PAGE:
The Nature of Science. 2010 Virginia Science SOL. Equipped with his five senses, man explores the universe around him and calls the adventure Science. . THE NATURAL WORLD IS. UNDERSTANDABLE. The Natural World is Understandable
Download Policy: Content on the Website is provided to you AS IS for your information and personal use and may not be sold / licensed / shared on other websites without getting consent from its author.While downloading, if for some reason you are not able to download a presentation, the publisher may have deleted the file from their server.
The Nature of Science
2010 Virginia Science SOL
Equipped with his five senses, man explores the universe around him and calls the adventure Science.
THE NATURAL WORLD IS
The Natural World is Understandable
The natural world is understandable through the careful collection and critical analysis of empirical evidence.
Every discipline in modern science has derived its laws, principles, paradigms, and theories through this process.
Science Demands Evidence
Scientific knowledge involves a combination of observations and inferences.
Scientists use data to make inferences and formulate explanations of phenomena.
Data can be obtained through experimentation or observation.
Scientists apply various methods in doing research.
There is no universally accepted “scientific method” agreed upon by the scientific community.
Science does demand that evidence be empirically collected and analyzed.
SCIENCE IS A BLEND OF
Science is a Blend of Logic and Imagination
Scientific knowledge involves human imagination, creativity, and inference.
Much of the scientific enterprise is governed by the ability and creativity of scientists to visualize different situations and predict outcomes.
SCIENTIFIC KNOWLEDGE IS
Scientific Knowledge is Durable
Scientific ideas are continually tested.
Ideas that are able to withstand the scrutiny of the scientific community form the foundations of our current understandings of the natural world and how it functions.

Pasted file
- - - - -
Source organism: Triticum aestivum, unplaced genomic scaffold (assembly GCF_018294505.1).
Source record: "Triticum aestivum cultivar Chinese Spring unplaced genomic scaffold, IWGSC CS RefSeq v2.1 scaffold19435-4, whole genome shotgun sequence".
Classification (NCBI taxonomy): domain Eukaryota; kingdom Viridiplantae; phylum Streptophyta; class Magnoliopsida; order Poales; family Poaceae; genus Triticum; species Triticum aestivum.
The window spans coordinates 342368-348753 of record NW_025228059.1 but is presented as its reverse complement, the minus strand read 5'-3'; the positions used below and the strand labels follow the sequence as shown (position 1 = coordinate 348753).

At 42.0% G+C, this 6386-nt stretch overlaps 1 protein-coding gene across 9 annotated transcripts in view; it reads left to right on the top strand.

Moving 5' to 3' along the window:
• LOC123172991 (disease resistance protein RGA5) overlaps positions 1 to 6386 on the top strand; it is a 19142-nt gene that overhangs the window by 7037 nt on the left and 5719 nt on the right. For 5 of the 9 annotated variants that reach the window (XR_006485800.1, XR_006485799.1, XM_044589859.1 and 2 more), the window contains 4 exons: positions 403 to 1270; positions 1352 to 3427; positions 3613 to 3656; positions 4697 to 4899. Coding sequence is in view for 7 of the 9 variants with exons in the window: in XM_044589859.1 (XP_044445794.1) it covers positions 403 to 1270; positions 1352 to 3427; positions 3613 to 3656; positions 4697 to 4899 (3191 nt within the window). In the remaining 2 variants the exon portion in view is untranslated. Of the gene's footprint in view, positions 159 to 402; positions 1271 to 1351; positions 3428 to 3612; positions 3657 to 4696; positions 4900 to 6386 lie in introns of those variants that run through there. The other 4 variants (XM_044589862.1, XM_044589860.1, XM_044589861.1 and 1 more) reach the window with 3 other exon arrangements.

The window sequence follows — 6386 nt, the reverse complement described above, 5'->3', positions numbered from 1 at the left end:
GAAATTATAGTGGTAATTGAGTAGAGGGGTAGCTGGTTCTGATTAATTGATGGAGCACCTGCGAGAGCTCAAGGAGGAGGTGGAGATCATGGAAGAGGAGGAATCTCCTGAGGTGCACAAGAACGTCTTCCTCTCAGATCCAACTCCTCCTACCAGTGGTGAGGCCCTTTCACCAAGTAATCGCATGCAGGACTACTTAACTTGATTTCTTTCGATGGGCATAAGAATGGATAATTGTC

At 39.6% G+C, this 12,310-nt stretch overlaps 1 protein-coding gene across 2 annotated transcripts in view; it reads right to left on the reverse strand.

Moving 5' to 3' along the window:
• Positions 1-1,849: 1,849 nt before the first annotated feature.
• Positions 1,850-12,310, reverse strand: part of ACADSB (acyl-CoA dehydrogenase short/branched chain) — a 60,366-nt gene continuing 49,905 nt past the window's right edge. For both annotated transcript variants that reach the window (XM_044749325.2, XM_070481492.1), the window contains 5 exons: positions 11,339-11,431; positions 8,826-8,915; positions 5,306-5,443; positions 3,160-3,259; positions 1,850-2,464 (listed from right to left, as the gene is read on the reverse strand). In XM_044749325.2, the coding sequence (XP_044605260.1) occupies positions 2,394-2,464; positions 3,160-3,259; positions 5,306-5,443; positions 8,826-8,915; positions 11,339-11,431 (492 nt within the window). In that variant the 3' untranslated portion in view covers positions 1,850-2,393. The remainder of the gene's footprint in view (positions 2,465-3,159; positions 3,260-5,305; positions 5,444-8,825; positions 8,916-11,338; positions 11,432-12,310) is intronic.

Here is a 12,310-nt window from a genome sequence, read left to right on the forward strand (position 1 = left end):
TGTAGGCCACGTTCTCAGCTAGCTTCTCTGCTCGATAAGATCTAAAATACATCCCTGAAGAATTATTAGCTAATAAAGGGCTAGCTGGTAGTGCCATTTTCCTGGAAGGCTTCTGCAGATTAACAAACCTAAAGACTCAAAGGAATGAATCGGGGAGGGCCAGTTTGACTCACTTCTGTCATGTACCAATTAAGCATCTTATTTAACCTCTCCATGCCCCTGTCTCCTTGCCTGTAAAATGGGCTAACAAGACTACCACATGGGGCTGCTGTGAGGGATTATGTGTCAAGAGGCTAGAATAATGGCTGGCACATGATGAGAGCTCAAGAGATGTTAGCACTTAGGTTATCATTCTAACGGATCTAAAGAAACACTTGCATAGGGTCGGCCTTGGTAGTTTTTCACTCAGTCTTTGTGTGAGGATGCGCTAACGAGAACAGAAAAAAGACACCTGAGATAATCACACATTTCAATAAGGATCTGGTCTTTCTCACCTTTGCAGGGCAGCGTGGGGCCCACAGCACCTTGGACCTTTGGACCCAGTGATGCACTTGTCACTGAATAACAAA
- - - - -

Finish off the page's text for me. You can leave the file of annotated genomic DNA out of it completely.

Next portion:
Theories and laws.
Theories and laws are two different types of knowledge used by scientists to describe natural phenomena. They are equal in terms of scientific validity.
Theories are generally used to explain complex natural processes not easily quantifiable.
Laws use mathematical formulas to show relationships and make predictions about the natural world.
SCIENTIFIC KNOWLEDGE IS
Scientific Ideas are Subject to Change
The drive to elucidate the finer points of a commonly held scientific paradigm is what “normal science” is all about.
The sensitive instruments developed to elucidate the finer points of a paradigm help to uncover ambiguities in the expected data. These may lead to changes in our understanding.
Although subject to gradual refinement, “the main body of scientific knowledge is very stable and grows by being corrected slowly and having its boundaries extended gradually.”
SCIENTISTS ATTEMPT TO AVOID
Scientists Try to Identify and Avoid Bias
Since scientists within the same field tend to share common methodologies and views, their objectivity must continually be challenged to ensure validity of results.
Within the scientific community there are ethical practices that strive to guarantee scientific endeavors are carried out under universally accepted standards around the world.
SCIENCE IS A COMPLEX
Science is a Complex Social Activity
Scientific knowledge is tied to social and cultural factors.
Scientific research is dependent upon financial support, and this can influence - both positively and negatively - which areas are investigated.
The natural world is understandable.
Science demands evidence.
Science is a blend of logic and imagination.
Scientific knowledge is durable.
Scientific knowledge is subject to change.
Scientists attempt to identify and avoid bias.
Science is a complex social activity.
American Association for the Advancement of Science. (1993). Benchmarks for science literacy. New York, NY: Oxford University Press.
Chiapetta, E. L., Koballa, T. R., (2004). Quizzing students on the myths of science. The Science Teacher. Nov, pp.58-61.
Colburn, A. (2008). The prepared practitioner: Why theories never become laws. The Science Teacher. April/May, p. 10.
Hanuscin, D. L., Akerson, V. L., & Phillipaon-Mower, T. (2006). Integrating nature of science instruction into a physical science content course for pre-service teachers: NOS views of teaching assistants. Science Education, 90, 912-935.
Kuhn, T. (1996). The structure of scientific revolutions. (3rd). Chicago: University of Chicago Press.
Llewellyn, D. (2002). Inquire within: Implementing inquiry-based science standards. Thousand Oaks, CA: Corwin Press.
National Research Council. (1996). National science education standards. Washington, D.C.
National Science Teachers Association. (2000, July). The nature of science. NSTA. Retrieved December 5, 2008, from http://www.nsta.org.
Sterling, D. R., Greene, J., & Lewis, D. W. (2002). What principals need to know about teaching science. Alexandria, VA: National Association of Elementary School Principals.
Toffler, A., & Toffler, H. (2006). Revolutionary wealth:. New York; Alfred Knopf.